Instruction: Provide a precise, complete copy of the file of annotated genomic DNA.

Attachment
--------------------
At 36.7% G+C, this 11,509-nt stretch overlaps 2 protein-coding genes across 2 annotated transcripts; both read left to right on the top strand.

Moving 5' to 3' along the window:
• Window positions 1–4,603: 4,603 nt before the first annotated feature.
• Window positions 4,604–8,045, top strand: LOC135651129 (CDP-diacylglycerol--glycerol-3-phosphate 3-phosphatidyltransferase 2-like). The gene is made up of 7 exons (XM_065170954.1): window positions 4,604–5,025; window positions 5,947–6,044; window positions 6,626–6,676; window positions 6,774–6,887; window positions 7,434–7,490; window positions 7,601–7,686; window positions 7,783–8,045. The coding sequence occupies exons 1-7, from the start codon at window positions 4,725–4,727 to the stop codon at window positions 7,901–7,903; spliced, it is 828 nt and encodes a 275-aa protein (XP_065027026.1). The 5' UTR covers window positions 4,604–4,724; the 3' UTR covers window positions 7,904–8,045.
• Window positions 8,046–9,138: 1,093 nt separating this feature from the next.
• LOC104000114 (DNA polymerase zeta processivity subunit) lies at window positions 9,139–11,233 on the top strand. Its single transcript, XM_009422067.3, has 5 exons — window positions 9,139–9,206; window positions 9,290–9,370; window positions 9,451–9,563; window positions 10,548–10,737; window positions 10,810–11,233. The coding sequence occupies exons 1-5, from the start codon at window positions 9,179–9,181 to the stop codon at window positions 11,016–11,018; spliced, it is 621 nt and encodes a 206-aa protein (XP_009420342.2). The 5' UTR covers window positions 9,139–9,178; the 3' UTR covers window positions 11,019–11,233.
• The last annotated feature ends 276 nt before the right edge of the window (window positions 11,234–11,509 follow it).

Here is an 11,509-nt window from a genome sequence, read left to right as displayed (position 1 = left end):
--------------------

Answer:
At 36.7% G+C, this 11,509-nt stretch overlaps 2 protein-coding genes across 2 annotated transcripts; both read left to right on the top strand.

Moving 5' to 3' along the window:
• Window positions 1–4,603: 4,603 nt before the first annotated feature.
• Window positions 4,604–8,045, top strand: LOC135651129 (CDP-diacylglycerol--glycerol-3-phosphate 3-phosphatidyltransferase 2-like). The gene is made up of 7 exons (XM_065170954.1): window positions 4,604–5,025; window positions 5,947–6,044; window positions 6,626–6,676; window positions 6,774–6,887; window positions 7,434–7,490; window positions 7,601–7,686; window positions 7,783–8,045. The coding sequence occupies exons 1-7, from the start codon at window positions 4,725–4,727 to the stop codon at window positions 7,901–7,903; spliced, it is 828 nt and encodes a 275-aa protein (XP_065027026.1). The 5' UTR covers window positions 4,604–4,724; the 3' UTR covers window positions 7,904–8,045.
• Window positions 8,046–9,138: 1,093 nt separating this feature from the next.
• LOC104000114 (DNA polymerase zeta processivity subunit) lies at window positions 9,139–11,233 on the top strand. Its single transcript, XM_009422067.3, has 5 exons — window positions 9,139–9,206; window positions 9,290–9,370; window positions 9,451–9,563; window positions 10,548–10,737; window positions 10,810–11,233. The coding sequence occupies exons 1-5, from the start codon at window positions 9,179–9,181 to the stop codon at window positions 11,016–11,018; spliced, it is 621 nt and encodes a 206-aa protein (XP_009420342.2). The 5' UTR covers window positions 9,139–9,178; the 3' UTR covers window positions 11,019–11,233.
• The last annotated feature ends 276 nt before the right edge of the window (window positions 11,234–11,509 follow it).

Here is an 11,509-nt window from a genome sequence, read left to right as displayed (position 1 = left end):